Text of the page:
I would like to talk just briefly about primaries and caucuses. I guess the easiest way to say it is: if the system by which we nominate candidates, the one that was in place in 1968, if it had been in place in 2016, Donald Trump would never have been the candidate of the Republican party. In 1968, you will remember the Democrats nominated Hubert Humphrey even though he hadn’t competed in primaries. Primaries at that time were few and far between and they were non-binding, so the only guy who competed in all the primaries was Eugene McCarthy, but the party establishment did not want McCarthy as the party’s nominee and so they turned to Humphrey. People remember the violence in the streets in Chicago at the DNC and they say that was about the [Vietnam] war. In broad relief that is probably right, but a lot of it was anger at what was happening inside the convention where Humphrey was being anointed as the nominee despite the fact he hadn’t compete in primaries. Ultimately, that did lead to pressure to change our system by which we nominate candidates in both major parties and that certainly has wound up being a more democratic process than the one that prevailed in ‘68. But it is having ironically non-democratic consequences, because basically primaries, and especially caucuses which are on the rise, are very small turnout elections and those small elections are the perfect vehicle for the mobilised movement wings of the two parties. I would argue that at the beginning of the primary process or the nominating process, the party did not want Donald Trump, but again the nature of the primary system is the perfect vehicle for magnifying the influence of the ideological wings of the parties. We were always assured in the natural law of American politics that most voters in the US favoured moderate centrists. But if a moderate centrist can’t come through the primary process and the process is geared towards electing a more extreme candidate, then the supposed moderating effect of the American electoral system is not working to produce that more moderate outcome.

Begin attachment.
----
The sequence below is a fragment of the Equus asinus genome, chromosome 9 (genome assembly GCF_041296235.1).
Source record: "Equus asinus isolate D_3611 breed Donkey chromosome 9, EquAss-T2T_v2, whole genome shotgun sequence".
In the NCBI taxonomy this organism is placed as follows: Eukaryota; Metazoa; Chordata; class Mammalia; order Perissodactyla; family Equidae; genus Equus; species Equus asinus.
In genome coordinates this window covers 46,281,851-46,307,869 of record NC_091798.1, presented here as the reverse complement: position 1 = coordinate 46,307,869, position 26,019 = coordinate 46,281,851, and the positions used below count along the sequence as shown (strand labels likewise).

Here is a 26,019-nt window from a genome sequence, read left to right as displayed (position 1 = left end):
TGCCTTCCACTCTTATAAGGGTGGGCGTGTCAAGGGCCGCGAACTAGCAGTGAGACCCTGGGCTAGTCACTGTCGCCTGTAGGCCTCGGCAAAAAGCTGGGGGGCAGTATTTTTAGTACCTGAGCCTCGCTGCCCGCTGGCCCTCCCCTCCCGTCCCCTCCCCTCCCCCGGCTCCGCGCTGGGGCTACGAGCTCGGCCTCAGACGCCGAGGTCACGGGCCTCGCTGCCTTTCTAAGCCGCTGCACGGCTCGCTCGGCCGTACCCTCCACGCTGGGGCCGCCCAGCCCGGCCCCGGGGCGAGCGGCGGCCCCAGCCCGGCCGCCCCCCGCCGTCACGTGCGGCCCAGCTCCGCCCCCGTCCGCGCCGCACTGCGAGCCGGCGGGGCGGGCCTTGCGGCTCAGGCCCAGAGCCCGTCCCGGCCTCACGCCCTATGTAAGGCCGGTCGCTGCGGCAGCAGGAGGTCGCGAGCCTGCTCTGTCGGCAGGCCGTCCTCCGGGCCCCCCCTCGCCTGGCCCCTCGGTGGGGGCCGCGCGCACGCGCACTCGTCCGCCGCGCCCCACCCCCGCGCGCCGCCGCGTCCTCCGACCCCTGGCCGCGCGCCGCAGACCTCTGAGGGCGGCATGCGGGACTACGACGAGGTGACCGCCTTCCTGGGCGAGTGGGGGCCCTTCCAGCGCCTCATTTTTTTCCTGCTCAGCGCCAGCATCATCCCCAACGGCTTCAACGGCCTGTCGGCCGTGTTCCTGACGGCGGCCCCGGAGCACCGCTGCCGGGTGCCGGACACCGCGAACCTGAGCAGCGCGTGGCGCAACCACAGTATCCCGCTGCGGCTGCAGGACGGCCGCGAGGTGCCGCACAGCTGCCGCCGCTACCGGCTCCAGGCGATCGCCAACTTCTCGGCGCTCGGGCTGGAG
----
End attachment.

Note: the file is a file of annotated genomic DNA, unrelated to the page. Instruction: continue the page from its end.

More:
DM: I think Doug is certainly right about that. I wanted to go back to the attacks on democratic institutions. I think everyone has said to some extent that Trump and his supporters have made flurries to try to break down democratic institutions and democratic norms. Most of it has been an attack on norms and things that are not laws: we don’t have regular press briefings, we don’t answer questions, we don’t talk to reporters who don’t like us. But there are also attacks on laws. The Trump administration and the District of Columbia also prosecuted people who were present in the street when there was a somewhat violent demonstration on the day Trump was inaugurated, and those prosecutions failed, they were dismissed with prejudice, but the lives of 236 people were held up for over a year while the cases dragged on. The census department sent a census that asked questions that are deliberately designed to drive down the counting of minorities, and that is in the courts now and we don’t know how that is going to turn out. There’s reckless disregard for the emoluments clause. In the Senate, the Republican majority has abandoned norms that are long standing giving home state senators the opportunity to veto appointees for district courts in their own states. The filibuster is all but gone and Democratic candidates for office are now being asked to say whether or not they would do away with the filibuster altogether which Trump has already called for. Attacks on voting rights are now routine and this is going to be another front in the battle in 2020. And most of them are not successful, but they keep trying. A candidate who was re-elected to Congress is now suing Twitter because of nasty things some accounts said about him. Up until at least today, nasty comments in the public arena about a candidate for office were part of the free speech protections of the Bill of Rights. Maybe that will hold this time but that is going to be tested over and over again as long as this continues.